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The Daily Tar Heel

UNC to replace Webmail with HeelMail

New Microsoft chosen over Gmail

A major change is in store for the University’s e-mail system, one that administrators hope will make e-mail easier for students and staff — and save UNC money.

Beginning in April, the University will begin transitioning from its Webmail service to HeelMail, which Microsoft’s Live@edu platform will provide free of charge.

“In the long run, this will be saving money,” said Max Beckman-Harned, co-chairman of the technology and web services committee of student government. “Our current e-mail is so simple because we don’t have the staff or money of Microsoft to develop and add complicated features.”

The change will be mandatory for students starting in August, with e-mail addresses being changed to the student’s Onyen followed by “@live.unc.edu.”

Microsoft, which is offering the service for free for promotional purposes, also supports the e-mail services at Ohio State University, UNC-Charlotte, Vanderbilt University and University of Washington, among several others.

Michael Barker, assistant vice chancellor for infrastructure and operations, said the new system offers a more modern display while providing students increased mail space and unique calendar usage.

“The new system has significantly improved web-interface and larger mail quota while getting individual and group calendar usage,” Barker said. “HeelMail will be able to operate with local UNC Exchange service and will be more like what students will be using when they enter the work force.”

Barker added that student government and the student technical advisory board, along with Information Technology Services, finally decided on the new e-mail system after a debate that included the proposal of Gmail.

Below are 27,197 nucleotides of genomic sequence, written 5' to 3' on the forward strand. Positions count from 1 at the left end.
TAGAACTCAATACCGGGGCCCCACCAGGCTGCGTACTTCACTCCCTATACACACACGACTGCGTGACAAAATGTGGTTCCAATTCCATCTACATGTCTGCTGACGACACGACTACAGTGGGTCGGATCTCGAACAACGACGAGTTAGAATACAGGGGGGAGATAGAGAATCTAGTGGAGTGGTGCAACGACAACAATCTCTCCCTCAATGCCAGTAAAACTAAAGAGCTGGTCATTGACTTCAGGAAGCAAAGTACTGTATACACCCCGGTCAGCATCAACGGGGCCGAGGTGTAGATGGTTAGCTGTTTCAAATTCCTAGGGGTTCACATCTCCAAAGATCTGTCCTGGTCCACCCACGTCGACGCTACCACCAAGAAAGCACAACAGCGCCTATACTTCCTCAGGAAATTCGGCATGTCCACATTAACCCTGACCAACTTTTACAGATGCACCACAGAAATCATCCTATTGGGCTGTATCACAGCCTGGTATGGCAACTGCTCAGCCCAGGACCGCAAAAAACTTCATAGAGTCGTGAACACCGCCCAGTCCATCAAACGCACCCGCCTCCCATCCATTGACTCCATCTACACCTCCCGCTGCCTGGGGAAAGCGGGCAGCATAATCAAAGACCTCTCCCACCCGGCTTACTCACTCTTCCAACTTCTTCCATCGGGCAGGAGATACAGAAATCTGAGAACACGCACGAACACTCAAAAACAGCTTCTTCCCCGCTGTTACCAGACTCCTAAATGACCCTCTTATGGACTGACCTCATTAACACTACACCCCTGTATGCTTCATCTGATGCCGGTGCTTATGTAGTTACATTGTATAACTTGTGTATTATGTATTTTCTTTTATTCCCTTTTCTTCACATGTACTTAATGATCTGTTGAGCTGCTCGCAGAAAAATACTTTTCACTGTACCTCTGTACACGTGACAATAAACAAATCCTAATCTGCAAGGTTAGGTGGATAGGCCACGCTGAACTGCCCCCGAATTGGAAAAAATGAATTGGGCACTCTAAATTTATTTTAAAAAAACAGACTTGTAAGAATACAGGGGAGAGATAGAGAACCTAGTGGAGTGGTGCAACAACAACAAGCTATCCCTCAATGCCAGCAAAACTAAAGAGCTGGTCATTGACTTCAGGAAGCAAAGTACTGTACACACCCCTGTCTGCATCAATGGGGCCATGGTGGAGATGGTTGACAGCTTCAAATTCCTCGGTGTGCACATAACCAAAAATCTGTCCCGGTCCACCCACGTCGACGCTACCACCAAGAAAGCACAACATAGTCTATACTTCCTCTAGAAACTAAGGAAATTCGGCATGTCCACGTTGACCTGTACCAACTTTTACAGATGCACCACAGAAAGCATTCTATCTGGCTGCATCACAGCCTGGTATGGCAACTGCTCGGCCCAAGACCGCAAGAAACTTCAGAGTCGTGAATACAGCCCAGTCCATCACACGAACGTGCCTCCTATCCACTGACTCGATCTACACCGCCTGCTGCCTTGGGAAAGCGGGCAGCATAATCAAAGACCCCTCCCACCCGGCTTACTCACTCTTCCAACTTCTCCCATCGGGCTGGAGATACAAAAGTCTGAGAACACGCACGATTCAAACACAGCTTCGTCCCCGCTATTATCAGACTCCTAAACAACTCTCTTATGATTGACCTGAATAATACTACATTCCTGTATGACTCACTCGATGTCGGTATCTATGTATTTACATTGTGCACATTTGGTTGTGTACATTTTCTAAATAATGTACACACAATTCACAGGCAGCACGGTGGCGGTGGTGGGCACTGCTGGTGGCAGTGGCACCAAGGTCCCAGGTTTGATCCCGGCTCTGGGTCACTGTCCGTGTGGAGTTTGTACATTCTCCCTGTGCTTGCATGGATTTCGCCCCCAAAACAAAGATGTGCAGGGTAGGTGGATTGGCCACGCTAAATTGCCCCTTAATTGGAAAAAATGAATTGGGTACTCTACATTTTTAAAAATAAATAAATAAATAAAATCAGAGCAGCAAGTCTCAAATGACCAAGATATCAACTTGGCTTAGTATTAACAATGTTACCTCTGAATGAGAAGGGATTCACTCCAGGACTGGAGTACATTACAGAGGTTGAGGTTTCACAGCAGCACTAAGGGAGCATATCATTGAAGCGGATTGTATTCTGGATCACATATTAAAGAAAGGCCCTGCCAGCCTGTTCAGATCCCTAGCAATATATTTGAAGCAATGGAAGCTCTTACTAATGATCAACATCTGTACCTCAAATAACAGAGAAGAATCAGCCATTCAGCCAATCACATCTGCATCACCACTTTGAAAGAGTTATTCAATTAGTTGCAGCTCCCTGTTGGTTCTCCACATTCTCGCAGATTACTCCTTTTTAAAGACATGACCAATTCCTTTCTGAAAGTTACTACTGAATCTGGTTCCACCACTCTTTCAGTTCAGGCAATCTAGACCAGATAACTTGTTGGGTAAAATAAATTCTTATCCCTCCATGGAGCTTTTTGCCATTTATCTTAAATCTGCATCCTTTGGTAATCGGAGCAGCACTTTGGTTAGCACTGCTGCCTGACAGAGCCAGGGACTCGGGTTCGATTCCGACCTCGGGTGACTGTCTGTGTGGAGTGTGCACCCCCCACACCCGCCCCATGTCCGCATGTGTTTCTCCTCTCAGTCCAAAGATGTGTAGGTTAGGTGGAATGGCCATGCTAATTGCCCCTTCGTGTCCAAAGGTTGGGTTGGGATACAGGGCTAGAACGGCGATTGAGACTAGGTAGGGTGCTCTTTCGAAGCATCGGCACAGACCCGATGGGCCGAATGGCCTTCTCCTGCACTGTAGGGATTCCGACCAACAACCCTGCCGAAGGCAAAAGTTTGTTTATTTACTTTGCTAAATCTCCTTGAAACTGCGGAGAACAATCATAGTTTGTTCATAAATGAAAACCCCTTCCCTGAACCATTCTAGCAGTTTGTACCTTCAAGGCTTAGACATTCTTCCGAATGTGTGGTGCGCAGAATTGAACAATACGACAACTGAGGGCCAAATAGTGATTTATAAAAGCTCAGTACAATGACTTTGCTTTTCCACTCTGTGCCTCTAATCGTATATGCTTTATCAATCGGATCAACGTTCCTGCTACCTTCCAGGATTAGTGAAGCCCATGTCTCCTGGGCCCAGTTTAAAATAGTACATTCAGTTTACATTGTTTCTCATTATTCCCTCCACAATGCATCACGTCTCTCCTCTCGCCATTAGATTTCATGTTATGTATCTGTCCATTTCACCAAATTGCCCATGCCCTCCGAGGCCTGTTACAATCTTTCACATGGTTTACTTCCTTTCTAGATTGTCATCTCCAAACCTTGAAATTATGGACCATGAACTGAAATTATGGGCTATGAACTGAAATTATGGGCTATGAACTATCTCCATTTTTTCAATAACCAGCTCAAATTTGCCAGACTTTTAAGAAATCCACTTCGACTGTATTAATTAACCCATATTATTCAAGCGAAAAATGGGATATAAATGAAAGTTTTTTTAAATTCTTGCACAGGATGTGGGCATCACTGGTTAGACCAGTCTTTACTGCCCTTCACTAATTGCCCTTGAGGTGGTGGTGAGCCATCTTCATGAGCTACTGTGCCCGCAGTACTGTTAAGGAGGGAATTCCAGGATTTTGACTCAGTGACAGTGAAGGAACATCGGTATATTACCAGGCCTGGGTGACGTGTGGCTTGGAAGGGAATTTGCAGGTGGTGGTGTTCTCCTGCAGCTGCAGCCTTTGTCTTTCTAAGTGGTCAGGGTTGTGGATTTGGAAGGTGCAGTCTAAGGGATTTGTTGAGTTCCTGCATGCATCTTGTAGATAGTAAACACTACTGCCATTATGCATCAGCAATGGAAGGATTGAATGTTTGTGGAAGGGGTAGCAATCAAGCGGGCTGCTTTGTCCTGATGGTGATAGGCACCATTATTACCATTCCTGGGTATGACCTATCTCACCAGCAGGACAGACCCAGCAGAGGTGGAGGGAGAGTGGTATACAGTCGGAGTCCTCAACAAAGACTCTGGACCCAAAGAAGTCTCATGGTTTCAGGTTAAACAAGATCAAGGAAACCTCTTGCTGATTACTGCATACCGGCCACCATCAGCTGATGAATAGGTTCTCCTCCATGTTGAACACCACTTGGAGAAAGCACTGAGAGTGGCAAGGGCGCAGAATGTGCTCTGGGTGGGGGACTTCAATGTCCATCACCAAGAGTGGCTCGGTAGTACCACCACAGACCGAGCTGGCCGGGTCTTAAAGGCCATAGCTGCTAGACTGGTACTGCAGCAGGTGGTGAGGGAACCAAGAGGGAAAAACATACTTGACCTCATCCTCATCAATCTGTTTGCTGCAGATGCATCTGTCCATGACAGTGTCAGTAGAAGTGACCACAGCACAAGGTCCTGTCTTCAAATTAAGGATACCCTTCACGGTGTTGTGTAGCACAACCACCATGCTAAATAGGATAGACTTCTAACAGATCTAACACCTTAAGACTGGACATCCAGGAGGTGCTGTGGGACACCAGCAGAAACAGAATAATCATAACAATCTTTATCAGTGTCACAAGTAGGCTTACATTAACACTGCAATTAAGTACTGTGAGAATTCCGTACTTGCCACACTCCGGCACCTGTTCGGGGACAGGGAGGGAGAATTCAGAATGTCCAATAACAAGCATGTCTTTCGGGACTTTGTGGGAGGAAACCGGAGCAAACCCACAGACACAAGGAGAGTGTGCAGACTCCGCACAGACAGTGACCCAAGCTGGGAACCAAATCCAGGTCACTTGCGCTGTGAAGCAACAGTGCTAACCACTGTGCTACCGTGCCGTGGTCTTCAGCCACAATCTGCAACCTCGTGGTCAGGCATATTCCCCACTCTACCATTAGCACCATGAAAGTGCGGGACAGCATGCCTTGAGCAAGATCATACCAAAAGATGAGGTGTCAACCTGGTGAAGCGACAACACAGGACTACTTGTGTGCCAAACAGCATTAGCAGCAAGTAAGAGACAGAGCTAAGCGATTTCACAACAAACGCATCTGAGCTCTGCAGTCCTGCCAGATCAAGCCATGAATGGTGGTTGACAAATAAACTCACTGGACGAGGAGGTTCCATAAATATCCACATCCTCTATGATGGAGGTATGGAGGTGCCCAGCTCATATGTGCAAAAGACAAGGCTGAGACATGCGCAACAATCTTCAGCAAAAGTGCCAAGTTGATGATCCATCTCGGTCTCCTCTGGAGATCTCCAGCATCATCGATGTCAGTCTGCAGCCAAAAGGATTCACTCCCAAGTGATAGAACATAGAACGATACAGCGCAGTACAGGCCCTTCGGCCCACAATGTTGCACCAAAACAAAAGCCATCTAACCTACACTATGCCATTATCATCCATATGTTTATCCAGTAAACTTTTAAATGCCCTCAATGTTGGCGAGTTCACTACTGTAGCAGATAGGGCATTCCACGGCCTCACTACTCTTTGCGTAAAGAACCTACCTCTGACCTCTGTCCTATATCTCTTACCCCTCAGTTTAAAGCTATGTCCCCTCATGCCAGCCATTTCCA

“We considered Google very seriously, but Microsoft’s offer came out ahead because of its more compelling set of features,” he said.

“For our set of requirements and what features we’re looking for, and considering the other systems we have delivered on campus, this one fit the best,” Barker added.

The new e-mail system would replace Webmail web applications, mailbox delivery and message storage capabilities, Barker said.

But he said the change will not be problem-free.

“While the new e-mail system will reduce costs, the expense we will have is ongoing maintenance and operational burden,” Barker said.

While students will be using the Microsoft-sponsored HeelMail, faculty and staff have already begun to use Exchange, which is still managed by ITS, Barker said.

Ian Lee, student body secretary, said HeelMail will not be the same for both students and faculty.

“Faculty mail is more regulated and has a higher threshold for operations,” he said.

Barker said he anticipates some transitional issues, as is the case with all changes to University systems.

“Change is always a challenge and we’re changing the way we deliver,” he said. “People will have to learn the new interface, but it’s just mail after all.”

Contact the University Editor at university@dailytarheel.com.

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